In my office, I hear angry parents snap in frustration at their kids. “You broke my trust!” “You have to earn my trust back!” “You’ve got to rebuild my trust!”
These parents are confused and overwhelmed. Most of them mean, “I feel hurt,” “I feel betrayed,” or “I’m disappointed.” Some mean, “I’m not responsible for my feelings, you are!” A few, who parent by retaliation, mean, “You upset me, so now I’m going to show you how it feels!”
Trust is an emotion, just like love, happiness, or sadness. “You need to rebuild my happiness,” “You broke my joy,” or “You have to earn my love back” would all obviously sound like making someone else responsible for your feelings. In my experience, it often seems harder for parents to be responsible for their own feelings of trust or mistrust than other emotions.
Because no one can truly be responsible for another person’s feelings, these parents are demanding that a child do something that is impossible to do. Trying to win their parents’ approval by controlling their emotions places a child in an impossible position. They want their parents to love them, yet there is no way to make someone else feel an emotion or to be responsible for another person’s feelings. A child who is continuously placed in this catch-22 learns they can never really earn the love and respect they desire from their parents. They learn the hopeless lesson of trying to make other people feel the way they want them to feel.
On the other hand, parents who model taking personal responsibility for their own feelings teach children how to manage their own emotions without blaming others for how they feel. Consider: “I’m very disappointed you came home past your curfew. I trusted that you would keep your word. For me to feel trust again, I need to set some boundaries. You can count on me to take 10 minutes off your curfew next weekend for every 5 minutes you come home late. So next Saturday night you have to come in 30 minutes earlier.” (Notice the boundary is for the parent—what THEY can be counted on to do, not the child.)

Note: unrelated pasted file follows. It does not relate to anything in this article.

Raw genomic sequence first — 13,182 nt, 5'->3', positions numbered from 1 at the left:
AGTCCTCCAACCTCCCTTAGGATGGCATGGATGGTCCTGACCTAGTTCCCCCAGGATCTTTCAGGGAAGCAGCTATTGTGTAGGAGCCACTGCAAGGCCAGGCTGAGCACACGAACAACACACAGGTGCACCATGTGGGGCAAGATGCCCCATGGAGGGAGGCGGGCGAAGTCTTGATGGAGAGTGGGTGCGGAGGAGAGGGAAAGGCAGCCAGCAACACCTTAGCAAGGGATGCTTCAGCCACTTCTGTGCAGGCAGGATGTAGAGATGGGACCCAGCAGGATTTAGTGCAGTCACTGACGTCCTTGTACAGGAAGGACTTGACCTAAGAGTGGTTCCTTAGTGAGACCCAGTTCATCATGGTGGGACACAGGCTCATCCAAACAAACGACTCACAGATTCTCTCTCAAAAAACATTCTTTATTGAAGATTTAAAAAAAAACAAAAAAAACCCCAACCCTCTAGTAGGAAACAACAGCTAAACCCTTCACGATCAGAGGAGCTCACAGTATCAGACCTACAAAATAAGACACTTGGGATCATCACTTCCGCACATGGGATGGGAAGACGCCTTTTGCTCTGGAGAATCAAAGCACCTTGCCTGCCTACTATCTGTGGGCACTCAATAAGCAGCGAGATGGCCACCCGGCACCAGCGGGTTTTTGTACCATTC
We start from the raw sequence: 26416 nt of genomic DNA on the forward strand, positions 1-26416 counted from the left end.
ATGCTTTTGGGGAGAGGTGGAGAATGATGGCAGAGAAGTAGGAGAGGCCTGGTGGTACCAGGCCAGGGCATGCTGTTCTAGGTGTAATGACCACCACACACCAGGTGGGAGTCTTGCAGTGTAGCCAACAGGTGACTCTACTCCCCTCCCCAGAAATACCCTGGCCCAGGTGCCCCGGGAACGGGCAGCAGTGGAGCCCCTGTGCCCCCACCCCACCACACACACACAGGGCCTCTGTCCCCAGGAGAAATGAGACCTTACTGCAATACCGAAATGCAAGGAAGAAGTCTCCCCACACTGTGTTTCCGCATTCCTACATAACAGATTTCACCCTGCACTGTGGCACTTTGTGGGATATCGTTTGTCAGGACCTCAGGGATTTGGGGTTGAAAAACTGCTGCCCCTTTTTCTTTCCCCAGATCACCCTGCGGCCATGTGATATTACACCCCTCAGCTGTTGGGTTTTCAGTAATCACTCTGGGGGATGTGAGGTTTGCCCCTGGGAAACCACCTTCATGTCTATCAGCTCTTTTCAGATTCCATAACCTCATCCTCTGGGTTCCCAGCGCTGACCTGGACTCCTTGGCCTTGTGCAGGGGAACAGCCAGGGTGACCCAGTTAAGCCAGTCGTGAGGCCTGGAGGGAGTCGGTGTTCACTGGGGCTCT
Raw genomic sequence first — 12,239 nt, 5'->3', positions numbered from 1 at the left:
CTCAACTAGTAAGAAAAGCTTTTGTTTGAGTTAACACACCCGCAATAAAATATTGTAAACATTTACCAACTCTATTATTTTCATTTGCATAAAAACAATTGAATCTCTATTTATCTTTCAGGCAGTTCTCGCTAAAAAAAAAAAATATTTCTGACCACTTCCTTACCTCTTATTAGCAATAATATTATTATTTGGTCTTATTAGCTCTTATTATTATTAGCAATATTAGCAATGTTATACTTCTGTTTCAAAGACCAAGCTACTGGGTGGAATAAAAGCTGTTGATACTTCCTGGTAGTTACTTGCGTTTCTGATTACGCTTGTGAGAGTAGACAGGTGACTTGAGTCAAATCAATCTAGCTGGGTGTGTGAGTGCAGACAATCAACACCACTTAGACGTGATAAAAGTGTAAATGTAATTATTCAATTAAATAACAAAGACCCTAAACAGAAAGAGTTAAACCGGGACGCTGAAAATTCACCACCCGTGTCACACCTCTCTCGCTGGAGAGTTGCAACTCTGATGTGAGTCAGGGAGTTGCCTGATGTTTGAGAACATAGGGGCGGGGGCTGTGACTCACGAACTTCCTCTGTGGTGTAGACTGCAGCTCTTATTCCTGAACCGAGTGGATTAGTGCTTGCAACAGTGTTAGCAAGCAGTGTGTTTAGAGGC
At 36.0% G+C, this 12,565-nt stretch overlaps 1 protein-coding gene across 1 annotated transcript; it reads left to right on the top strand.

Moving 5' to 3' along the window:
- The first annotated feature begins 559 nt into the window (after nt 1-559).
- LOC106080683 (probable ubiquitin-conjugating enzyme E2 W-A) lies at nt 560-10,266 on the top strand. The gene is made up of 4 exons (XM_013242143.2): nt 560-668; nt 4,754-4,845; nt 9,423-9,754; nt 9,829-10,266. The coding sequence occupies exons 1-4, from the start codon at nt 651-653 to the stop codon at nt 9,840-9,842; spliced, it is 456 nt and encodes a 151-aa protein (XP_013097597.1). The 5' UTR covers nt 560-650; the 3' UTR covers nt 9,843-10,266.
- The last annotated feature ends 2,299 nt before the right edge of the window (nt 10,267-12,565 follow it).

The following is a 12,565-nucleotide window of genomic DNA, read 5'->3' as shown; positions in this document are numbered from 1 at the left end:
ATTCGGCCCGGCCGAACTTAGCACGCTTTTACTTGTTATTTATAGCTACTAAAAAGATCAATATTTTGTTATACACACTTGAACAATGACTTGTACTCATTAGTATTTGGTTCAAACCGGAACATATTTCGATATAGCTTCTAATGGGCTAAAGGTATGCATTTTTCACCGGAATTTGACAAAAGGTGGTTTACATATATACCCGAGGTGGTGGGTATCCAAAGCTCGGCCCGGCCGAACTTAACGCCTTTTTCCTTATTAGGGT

When parents give away responsibility for their feelings, including their trust and mistrust, they model for their children that they, too, can blame others for their feelings.
Rebuilding your feelings of trust in a child requires setting boundaries for yourselves as parents: “I can be counted on to check your homework online every day and to give you the privilege of the Wi-Fi password if it has all been turned in.” “I’m comfortable with you going to your friend’s home after I talk to her parent.” “I will give you permission to take the car after your drug test comes back negative.” “I promise to drive you to the skate park after you’ve kept your room clean for one week.”
When parents give away responsibility for their feelings, including their trust and mistrust, they model for their children that they, too, can blame others for their feelings. Such parents are also more likely to use shame, guilt, and scolding to try to get their kids to comply with their request. These same parents are often surprised when these tactics are turned back on them by their children. (And when kids blame, scold, and shame their parents for how they feel, it generally sounds less polished and more crude.)
Say what you mean: “I’m disappointed,” “I’m surprised,” “I’m angry.” Then mean what you say: “You can count on me to ______ when I see that you have ______.” Don’t elaborate, lecture, or shame. There’s nothing to be gained in belittlement.
Raising children is difficult. As they grow and individuate, you are likely to experience feelings of surprise, shock, disbelief, even betrayal. None of these emotions is pleasant or comfortable, but all of them represent opportunities to model for your kids how to take responsibility for their own uncomfortable feelings. Knowing you can trust yourself to extend only those privileges that you are comfortable giving may be the best way to reclaim trust you’ve lost.
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